In the 1940s and 1950s, a group of scientists from a range of different fields (mathematics, psychology, engineering, economics and political science) began to discuss the possibility of creating an artificial brain. The field of artificial intelligence research was founded as an academic discipline in 1956.
In the 1970s, AI was subject to critiques and financial setbacks. AI researchers had failed to appreciate the difficulty of the problems they faced. Their tremendous optimism had raised expectations impossibly high, and when the promised results failed to show, funding for AI disappeared.
In the 1980s a form of AI program called "expert systems" was adopted by corporations around the world and knowledge became the focus of mainstream AI research. In those same years, the Japanese government generously funded AI with its fifth generation computer project.
The Battlefield Extraction-Assist Robot, or BEAR, is a military robot under the development of Vecna Technologies that will be used for the extraction of wounded soldiers from the battlefield with no risk to human life. The humanoid robot uses a powerful hydraulics system to carry humans and other heavy objects over long distances and rough terrain such as stairs. The robot's cameras and microphone allow an operator to remotely control the BEAR.
The Legged Squad Support System, or LS3, is a rough-terrain robot developed by Boston Dynamics with funding from DARPA and the US Marine Corps. It is designed to carry one hundred and eighty kilograms of payload and travel over thirty kilometers without refueling. LS3 has sensors that let it follow a human leader while avoiding obstacles in the terrain. It uses legs instead of wheels for the ability to traverse much rougher, more uneven terrain.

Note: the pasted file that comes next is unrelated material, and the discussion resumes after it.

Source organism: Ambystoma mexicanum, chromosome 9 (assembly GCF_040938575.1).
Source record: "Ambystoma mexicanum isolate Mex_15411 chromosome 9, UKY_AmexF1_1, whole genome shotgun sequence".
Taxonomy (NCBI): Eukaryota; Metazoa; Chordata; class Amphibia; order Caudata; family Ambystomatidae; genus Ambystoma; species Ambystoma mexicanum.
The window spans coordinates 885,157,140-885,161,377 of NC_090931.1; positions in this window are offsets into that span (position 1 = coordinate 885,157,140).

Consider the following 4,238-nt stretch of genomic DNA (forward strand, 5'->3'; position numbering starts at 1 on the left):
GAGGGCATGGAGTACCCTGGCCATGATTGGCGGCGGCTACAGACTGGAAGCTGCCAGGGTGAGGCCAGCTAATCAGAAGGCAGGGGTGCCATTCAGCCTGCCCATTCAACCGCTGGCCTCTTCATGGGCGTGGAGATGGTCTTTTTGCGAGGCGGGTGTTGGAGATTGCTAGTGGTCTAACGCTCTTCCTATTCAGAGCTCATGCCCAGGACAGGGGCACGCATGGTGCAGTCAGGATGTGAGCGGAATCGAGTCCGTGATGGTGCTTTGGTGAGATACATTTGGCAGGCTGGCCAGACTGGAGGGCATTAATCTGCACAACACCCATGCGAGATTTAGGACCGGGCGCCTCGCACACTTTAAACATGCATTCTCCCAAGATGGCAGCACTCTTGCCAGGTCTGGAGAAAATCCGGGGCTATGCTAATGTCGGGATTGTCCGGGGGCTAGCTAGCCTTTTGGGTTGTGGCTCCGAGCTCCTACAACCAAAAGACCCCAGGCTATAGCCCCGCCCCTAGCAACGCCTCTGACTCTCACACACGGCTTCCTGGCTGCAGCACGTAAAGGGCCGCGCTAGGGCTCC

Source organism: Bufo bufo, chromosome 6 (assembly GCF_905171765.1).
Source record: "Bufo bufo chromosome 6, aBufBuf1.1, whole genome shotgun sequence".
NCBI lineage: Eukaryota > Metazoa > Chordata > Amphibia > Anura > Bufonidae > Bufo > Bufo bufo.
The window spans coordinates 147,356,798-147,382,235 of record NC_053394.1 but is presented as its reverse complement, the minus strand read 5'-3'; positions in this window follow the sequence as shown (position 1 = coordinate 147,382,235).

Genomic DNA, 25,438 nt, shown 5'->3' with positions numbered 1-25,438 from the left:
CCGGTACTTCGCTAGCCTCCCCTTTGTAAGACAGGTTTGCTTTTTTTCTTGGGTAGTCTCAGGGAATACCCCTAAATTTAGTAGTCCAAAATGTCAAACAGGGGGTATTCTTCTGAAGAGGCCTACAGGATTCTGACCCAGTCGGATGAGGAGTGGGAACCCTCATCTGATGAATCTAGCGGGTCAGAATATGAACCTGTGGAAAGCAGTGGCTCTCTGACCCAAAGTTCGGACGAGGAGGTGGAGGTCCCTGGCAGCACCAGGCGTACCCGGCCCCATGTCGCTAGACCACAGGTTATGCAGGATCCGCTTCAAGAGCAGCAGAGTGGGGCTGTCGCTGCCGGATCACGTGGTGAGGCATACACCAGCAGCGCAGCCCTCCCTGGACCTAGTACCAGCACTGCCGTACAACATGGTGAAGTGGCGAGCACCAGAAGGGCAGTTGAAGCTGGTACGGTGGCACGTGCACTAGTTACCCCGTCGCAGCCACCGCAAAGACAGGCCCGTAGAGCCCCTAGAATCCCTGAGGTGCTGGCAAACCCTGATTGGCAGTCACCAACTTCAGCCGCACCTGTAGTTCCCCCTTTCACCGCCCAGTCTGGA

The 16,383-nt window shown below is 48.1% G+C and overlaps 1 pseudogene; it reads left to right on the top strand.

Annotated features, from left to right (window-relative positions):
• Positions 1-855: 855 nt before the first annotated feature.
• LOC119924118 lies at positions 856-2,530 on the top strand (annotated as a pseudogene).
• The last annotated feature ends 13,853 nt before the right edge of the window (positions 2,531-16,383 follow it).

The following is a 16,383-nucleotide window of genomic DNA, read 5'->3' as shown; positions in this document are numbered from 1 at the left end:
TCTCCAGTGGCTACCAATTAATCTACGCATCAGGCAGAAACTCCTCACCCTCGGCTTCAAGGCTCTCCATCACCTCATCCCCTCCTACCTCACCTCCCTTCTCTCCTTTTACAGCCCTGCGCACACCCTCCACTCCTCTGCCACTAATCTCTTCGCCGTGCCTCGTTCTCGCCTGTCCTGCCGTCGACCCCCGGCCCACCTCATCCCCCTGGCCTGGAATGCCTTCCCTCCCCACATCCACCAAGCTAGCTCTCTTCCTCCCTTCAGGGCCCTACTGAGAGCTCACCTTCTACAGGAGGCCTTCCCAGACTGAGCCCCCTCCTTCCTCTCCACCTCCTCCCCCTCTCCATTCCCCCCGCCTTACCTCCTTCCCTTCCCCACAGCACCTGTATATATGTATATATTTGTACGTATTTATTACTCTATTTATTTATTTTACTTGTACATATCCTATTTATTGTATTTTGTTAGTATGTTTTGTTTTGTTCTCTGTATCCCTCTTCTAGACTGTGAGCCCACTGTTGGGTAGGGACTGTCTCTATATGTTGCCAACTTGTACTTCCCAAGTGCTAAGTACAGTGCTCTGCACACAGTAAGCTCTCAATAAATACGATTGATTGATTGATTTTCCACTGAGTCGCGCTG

Atlas is a bipedal humanoid robot developed by the company Boston Dynamics, with funding and oversight from DARPA. The one point eight metre tall robot is designed to aid emergency services in search and rescue operations, performing tasks such as shutting off valves, opening doors and operating powered equipment in environments where humans could not survive. The Department of Defense stated in 2013 that it had no interest in using the robot for offensive or defensive warfare, but we decided to include it in the presentation as it is currently regarded as the most intelligent robot existing today.
The Hybrid Assistive Limb, or HAL, is a powered exoskeleton suit developed by Japan's Tsukuba University and the robotics company Cyberdyne. It has been designed to support and expand the physical capabilities of its users, particularly people with disabilities. There are two primary versions of the system: HAL 3, which only provides leg function, and HAL 5, which is a full-body exoskeleton. In addition to its medical applications, the HAL exoskeleton has been used in construction and disaster response work.